Saturday, December 10, 2011

The Monk Who Sold His Ferrari



There is a Buddhist proverb that says: When the student is ready, the teacher will appear. The Monk Who Sold His Ferrari by Robin Sharma is a teacher of sorts. A few months ago, I was recommended chapter 11 to read because it discussed practical strategies to manage time. (To read more of my thoughts on this chapter, please click here.) I fell in love with the message of the Deathbed Mentality which describes how to prioritize and manage your day as if it might be your last. So, I decided to purchase the whole book.

Although I have reviewed some pretty inspirational books, ones that I may describe as "life changing" and "earth shattering", I feel that The Monk Who Sold His Ferrari really met me where I am in my healing journey. I was immediately drawn into this book through the power of story. Julian Mantle was an extremely successful attorney who had it all-- money, cars, a huge house, the admiration, appeal, women, and the respect of his colleagues. He was at the top of his game. Then he had a major heart attack and he was presented with two alternatives by his physician-- give up his "high powered" lifestyle or pursue a path focussed on recovering his health. Julian decided on the latter resulting in a spiritual quest into the remote Himalayas which sounds a little cliche, but is not. He returns with a mission-- to share all that he has learned from the mystical monks who taught him the path to happiness and fulfillment. He first pupil is a younger attorney at his firm.

And this is where I am in my healing journey. I too gave up half of my dayjob (and salary) in order to focus on my healing recovery. As a result, I have also had to make some cost-saving decisions including not driving my car with the hopes to sell it, taking public transit, designing a new budget, and spending less in addition to meditation and visualization. As these decision have been challenging, I feel similar to Julian-- there are many rich lessons to be learned from this path as I feel more balanced.

Reading the Monk Who Sold His Ferrari, my interest was immediately drawn through the power of story. The book reminded me very much of the Alchemist by Brazilian author Paulo Coehlo and some of his other work. All of his stories feature a character, whether a shepherd to an exotic dancer/prostitute, going on a quest to find his or her bliss and destiny. A critical difference between The Alchemist and The Monk... is that in the Monk Who Sold His Ferrari, author Robin Sharma is overtly didactic by teaching the readers lessons and providing tools and strategies for life. In this way, Robin Sharma comes across as more of a corporate trainer than a writer like Coehlo. In fact, Sharma has a series of books, CDs, and workshops aimed at the business professional. Given Sharma's background as a Dalhousie University-trained lawyer (LLB and LLM in hand), he draws from his experiences when characterizing both Julian Mantle and the younger attorney.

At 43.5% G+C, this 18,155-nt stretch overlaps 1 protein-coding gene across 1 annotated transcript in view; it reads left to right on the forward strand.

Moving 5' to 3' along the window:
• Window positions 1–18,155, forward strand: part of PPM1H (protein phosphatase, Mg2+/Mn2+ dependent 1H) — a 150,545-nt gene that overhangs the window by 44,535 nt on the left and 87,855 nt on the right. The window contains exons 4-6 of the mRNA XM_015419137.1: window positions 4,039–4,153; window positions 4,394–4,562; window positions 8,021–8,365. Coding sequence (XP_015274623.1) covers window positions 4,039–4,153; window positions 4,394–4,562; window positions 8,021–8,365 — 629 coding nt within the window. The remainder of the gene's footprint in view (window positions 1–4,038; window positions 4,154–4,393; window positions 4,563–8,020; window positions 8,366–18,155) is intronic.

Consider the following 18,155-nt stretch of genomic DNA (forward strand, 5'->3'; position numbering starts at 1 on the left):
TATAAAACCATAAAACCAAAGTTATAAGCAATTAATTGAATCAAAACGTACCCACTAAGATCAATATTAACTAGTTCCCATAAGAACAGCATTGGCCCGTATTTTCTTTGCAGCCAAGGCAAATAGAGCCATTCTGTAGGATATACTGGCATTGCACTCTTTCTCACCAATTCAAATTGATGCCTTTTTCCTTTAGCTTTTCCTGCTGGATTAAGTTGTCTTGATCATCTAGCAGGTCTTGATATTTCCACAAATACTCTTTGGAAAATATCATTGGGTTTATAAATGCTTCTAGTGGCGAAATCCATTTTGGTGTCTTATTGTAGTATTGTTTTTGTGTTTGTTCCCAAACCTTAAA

Through a series of enticing parables, techniques (e.g., The Heart of the Rose, The Secret of the Lake), and symbols (e.g., the lighthouse, garden), Sharma describes a simpler existence involving meditation, self-discipline, vegetarianism, goal setting, self-improvement, and the secret of happiness. Given all of the books that I have read so far, I realize that Sharma's ideas are not original, an amalgamation of Eastern philosophies, effective business practices, and research. But there is a certain magic about this book which borders that of a fairy tale. It is wonderful to read a book that embodies Kaizen (self-improvement in Japanese). It helps me to feel that I am on the right path and I am where I need to be.

Robin Sharma, author


Coming up next: Pyramids of Power! An Ancient African Centred Approach to Optimal Health by John T. Chissell, MD

1 comment:

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